Davis stumps for cash in Quincy
9 months ago by Jamie Busen
Congressional aide running for 13th District U.S. House spot
Rodney Davis, the Republican running for Congress in the new 13th District, is in Quincy for a Monday night fundraiser at the Holiday Inn.
Davis, who has worked for 16 years as an aide to Congressman John Shimkus, was chosen by Republican officials for longtime Congressman Tim Johnson's seat in May. The reception tonight was put together by Shimkus, U.S. Rep. Aaron Schock and Rep. Bobby Schilling, with Rep. Jil Tracy being the special guest.
Davis has spent the last 10 and a half weeks traveling the 14 counties in the District, which is to the south and east of Quincy. Davis said he's spent a lot of time in Quincy, having been here when Shimkus represented the area.
"The same issues that are facing the people of Quincy are the same issues that are facing the people in our District. They are the issues that Americans are facing," he said. "Small businesses need tax certainty, they need to understand what their tax bill is going to be at the end of the year and they won't get that without the Federal government and Congress doing their job and extending current tax rates permanently."
When that happens, Davis continued, small businesses will start to invest in equipment, inventory and people. And that's how the economy recovers, he said.
"They are going to be the ones who create jobs ... and they can't do that unless they understand what their costs in the future are going to be."
Other issues facing his would-be constituents include a Farm Bill - or lack thereof.
"I think it's an abysmal failure of not only Democrats, but Republicans in Washington if they can't come together on something so important," Davis said. "If we don't see action out of Washington, then both parties need to be blamed for inaction. I look forward to sitting around the table...for a long-term, comprehensive Farm Bill."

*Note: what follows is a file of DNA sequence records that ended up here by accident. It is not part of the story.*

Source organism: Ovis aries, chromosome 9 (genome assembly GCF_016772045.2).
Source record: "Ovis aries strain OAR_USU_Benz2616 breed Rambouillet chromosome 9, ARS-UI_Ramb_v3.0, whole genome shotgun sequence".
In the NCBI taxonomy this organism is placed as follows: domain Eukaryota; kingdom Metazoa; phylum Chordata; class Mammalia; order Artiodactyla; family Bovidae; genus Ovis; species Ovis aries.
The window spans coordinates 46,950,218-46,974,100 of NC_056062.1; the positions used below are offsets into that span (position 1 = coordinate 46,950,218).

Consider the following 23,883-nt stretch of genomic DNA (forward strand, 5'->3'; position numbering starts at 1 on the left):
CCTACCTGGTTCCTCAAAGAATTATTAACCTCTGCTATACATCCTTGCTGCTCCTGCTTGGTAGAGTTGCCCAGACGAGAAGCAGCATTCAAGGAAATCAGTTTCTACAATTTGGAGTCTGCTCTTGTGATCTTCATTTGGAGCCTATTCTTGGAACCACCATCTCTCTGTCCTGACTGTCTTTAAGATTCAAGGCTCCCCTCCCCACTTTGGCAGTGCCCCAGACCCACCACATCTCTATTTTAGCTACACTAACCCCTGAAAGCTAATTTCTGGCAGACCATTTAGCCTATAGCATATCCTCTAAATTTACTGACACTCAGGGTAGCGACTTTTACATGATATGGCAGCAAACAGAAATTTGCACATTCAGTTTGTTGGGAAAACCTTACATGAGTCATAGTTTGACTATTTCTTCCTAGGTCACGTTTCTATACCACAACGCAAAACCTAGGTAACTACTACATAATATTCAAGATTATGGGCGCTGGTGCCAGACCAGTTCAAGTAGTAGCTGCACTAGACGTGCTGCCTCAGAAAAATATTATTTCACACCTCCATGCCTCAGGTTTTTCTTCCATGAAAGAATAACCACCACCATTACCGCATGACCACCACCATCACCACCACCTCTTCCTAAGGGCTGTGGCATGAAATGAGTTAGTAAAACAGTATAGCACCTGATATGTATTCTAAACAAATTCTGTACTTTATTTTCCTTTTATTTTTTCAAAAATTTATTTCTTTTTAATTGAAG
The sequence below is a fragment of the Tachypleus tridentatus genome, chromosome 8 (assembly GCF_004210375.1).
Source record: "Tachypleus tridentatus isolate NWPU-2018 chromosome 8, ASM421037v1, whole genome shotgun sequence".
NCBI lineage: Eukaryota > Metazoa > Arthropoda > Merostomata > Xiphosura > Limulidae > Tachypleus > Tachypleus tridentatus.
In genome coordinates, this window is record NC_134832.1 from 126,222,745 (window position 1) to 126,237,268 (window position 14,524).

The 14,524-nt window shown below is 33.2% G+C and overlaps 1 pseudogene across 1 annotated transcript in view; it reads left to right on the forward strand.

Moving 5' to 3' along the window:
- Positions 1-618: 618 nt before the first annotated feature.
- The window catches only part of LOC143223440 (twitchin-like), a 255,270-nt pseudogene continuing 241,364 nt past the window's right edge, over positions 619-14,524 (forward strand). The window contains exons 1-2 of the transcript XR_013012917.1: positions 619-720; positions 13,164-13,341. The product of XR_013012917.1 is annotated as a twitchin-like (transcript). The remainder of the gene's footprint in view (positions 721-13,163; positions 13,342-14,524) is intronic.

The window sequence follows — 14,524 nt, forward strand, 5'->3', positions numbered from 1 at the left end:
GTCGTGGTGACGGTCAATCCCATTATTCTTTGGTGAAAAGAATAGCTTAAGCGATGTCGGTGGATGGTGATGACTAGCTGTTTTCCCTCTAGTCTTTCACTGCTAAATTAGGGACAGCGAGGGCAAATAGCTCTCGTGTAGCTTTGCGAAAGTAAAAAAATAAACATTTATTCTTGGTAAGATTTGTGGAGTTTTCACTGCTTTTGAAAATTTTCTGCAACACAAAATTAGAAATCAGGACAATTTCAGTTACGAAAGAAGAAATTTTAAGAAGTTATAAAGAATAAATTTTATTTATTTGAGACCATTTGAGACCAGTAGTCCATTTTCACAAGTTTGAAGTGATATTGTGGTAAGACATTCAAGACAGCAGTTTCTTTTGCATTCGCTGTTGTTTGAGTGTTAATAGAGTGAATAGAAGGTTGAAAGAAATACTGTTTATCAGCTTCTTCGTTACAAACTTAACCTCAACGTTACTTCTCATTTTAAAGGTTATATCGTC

He also believes in repealing and replacing President Obama's Health Care Act.
"I understand a safety net," for the underserved and uninsured, he said. "But I think there's a much better way than what's laid out in current law."
He's a big believer in medical choice, and said there needs to be a system in place that's going to put the doctor/patient cost relationship "back together again. And we can do that by beginning to sell insurance plans across state lines."
He also said that existing, federally-qualified community health centers would allow underserved/uninsured people access to the primary care they need, and keep them out of the emergency rooms - where the costs are passed along to others.
Davis believes his experience in working in Springfield will help him hit the ground running in Washington D.C., with a "very small learning curve." In addition to helping local leaders work in cooperation with the government, Davis said he learned "how to listen. And how to act upon suggestions and ideas from constituents. I look forward to having a voice."
On the Web: http://www.electrodney.com/